by on February 24th, 2014

Animals are not simply “a gift for human beings.” The needless cruelty inflicted on animals by factory farming not only violates a duty to provide them just treatment, but far outweighs the goods that humans gain by eating such meat.

by on February 20th, 2014

Every child has a right to be loved by his or her biological parents. Third-party reproduction violates this right by intentionally conceiving a child in a way that will alienate that child from at least one of her biological parents.

by on February 12th, 2014

Thomas Paine’s rationalistic emphasis on freedom, equality, and rights form the basis of our political discourse. Even so, Edmund Burke has something essential to teach us: the way we order our society will always be the consequence, first and foremost, of the way we love.

by on February 7th, 2014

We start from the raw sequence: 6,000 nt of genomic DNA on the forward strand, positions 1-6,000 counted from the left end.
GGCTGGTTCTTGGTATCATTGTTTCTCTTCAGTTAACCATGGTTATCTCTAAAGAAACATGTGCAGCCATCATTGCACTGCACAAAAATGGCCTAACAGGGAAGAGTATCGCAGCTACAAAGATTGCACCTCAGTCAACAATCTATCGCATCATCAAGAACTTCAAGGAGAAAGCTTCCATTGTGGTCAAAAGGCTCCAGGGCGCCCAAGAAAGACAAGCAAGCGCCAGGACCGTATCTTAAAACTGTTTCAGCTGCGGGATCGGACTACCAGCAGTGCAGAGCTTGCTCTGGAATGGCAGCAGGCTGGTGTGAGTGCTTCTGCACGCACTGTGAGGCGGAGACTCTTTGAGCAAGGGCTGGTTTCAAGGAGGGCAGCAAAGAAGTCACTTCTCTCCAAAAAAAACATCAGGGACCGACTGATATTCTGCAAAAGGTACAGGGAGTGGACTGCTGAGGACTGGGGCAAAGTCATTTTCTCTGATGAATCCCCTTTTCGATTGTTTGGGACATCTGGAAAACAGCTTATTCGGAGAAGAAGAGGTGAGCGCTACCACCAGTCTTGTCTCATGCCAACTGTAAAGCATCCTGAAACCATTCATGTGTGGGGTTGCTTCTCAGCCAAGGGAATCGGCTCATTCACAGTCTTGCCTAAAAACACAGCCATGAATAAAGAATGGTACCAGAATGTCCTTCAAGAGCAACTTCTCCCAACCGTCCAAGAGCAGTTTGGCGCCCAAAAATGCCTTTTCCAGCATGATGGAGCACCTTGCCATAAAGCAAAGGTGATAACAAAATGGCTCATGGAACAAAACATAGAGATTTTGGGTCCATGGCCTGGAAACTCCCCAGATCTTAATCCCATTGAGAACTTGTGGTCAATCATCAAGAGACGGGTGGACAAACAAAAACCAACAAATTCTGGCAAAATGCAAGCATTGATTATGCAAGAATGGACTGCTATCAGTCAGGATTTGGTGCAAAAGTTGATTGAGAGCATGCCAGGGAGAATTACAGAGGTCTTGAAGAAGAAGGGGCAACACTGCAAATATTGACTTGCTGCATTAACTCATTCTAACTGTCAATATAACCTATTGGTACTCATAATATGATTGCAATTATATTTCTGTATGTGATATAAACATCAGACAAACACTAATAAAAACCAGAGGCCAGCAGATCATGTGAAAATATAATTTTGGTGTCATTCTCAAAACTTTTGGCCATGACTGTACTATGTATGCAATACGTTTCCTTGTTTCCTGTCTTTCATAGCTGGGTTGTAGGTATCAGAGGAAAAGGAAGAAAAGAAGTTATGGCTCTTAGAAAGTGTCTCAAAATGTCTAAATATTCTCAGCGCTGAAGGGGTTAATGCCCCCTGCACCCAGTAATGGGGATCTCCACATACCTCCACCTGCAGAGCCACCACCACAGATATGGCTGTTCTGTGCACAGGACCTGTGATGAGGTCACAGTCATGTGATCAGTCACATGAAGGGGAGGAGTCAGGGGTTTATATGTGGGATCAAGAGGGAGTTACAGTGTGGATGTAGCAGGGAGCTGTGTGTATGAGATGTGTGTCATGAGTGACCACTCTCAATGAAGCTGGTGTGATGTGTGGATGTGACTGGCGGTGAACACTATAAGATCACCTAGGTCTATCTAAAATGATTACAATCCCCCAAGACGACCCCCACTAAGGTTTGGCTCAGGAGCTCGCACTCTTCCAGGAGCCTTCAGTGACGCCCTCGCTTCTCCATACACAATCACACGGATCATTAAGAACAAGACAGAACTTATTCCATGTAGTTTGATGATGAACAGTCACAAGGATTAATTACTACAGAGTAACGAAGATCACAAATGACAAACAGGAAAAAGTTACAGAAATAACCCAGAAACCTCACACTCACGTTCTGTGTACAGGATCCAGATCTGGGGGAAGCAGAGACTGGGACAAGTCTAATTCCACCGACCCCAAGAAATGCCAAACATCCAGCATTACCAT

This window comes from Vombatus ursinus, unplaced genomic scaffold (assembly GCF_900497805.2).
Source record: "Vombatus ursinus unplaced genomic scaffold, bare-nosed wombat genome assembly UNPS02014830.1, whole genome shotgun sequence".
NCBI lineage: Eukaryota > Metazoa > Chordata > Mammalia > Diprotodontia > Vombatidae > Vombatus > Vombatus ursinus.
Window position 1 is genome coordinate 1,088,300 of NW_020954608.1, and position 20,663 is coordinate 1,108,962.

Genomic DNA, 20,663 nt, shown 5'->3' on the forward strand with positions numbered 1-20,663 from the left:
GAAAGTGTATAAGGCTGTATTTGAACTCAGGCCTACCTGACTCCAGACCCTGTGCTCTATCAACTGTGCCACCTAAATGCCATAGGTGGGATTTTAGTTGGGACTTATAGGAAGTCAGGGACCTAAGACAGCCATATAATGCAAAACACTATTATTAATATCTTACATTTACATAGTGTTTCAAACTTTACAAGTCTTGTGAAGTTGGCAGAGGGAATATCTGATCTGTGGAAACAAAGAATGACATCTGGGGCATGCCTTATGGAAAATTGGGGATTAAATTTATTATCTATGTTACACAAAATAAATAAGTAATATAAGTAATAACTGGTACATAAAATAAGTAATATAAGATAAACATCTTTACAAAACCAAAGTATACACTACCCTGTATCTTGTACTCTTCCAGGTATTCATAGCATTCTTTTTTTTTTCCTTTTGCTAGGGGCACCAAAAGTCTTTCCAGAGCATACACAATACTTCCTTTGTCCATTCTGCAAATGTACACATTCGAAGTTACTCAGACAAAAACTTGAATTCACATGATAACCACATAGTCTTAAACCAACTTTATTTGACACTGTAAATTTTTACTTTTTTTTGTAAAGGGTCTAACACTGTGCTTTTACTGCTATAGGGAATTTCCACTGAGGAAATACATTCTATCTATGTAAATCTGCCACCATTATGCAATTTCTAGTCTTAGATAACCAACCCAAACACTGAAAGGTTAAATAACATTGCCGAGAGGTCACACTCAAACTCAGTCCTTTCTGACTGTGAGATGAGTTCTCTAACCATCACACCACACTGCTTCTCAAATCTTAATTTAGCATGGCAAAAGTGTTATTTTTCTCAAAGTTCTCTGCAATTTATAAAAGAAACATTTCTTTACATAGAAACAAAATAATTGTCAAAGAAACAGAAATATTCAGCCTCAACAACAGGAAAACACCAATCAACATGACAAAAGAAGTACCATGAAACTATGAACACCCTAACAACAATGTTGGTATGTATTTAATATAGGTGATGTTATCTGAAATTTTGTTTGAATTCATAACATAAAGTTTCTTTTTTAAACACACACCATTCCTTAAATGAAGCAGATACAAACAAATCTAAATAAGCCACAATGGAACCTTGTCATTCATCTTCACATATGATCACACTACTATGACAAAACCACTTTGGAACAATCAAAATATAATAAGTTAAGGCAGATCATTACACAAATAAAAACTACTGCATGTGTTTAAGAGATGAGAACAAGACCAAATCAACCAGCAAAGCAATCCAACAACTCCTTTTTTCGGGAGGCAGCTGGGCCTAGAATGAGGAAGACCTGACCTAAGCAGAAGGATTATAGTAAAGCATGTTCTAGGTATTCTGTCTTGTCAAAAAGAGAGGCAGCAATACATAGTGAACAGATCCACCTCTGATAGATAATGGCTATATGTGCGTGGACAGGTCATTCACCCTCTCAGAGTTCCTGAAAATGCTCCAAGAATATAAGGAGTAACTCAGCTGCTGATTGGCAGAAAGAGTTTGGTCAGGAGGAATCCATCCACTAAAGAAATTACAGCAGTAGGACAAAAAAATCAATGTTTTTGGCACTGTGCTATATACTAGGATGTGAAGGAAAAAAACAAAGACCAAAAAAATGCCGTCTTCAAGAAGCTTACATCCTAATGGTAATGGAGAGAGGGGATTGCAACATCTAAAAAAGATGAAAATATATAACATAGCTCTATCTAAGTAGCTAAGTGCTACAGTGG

If we looked at actual young men and women, and not abstractions, we might begin to think of other things besides the ratio of members of each sex participating in this or that activity. We might think about love.

by on February 6th, 2014

We are all called to defend marriage so that the truth can change hearts, minds, and lives. As the early pro-life activists did, we must invest the long-term political, legal, cultural, and spiritual capital to win down the line. The final installment in a three-part series.

by on February 5th, 2014

The next generation of true culture-makers will be shaped purely by bad philosophy if its arguments go unanswered. As individuals and communities, we will be swayed by moral thought no matter what: the only question is whether it will be well thought out. The second in a three-part series.

by on February 4th, 2014

Many Christians question the value of philosophical arguments for conjugal marriage, preferring to appeal to revelation. But our natural moral knowledge in some ways precedes revelation and helps us to understand it. The first of a three-part series.

by on January 27th, 2014

Contrary to the judgment of the Supreme Court, abortion is not a private issue. It snuffs out the existence of a member of the human community—a person like us with a radical capacity for reason and freedom.

by on January 21st, 2014

The morality of the market, important as it is in a free society, is not the only kind of morality that matters in common life.

by on January 17th, 2014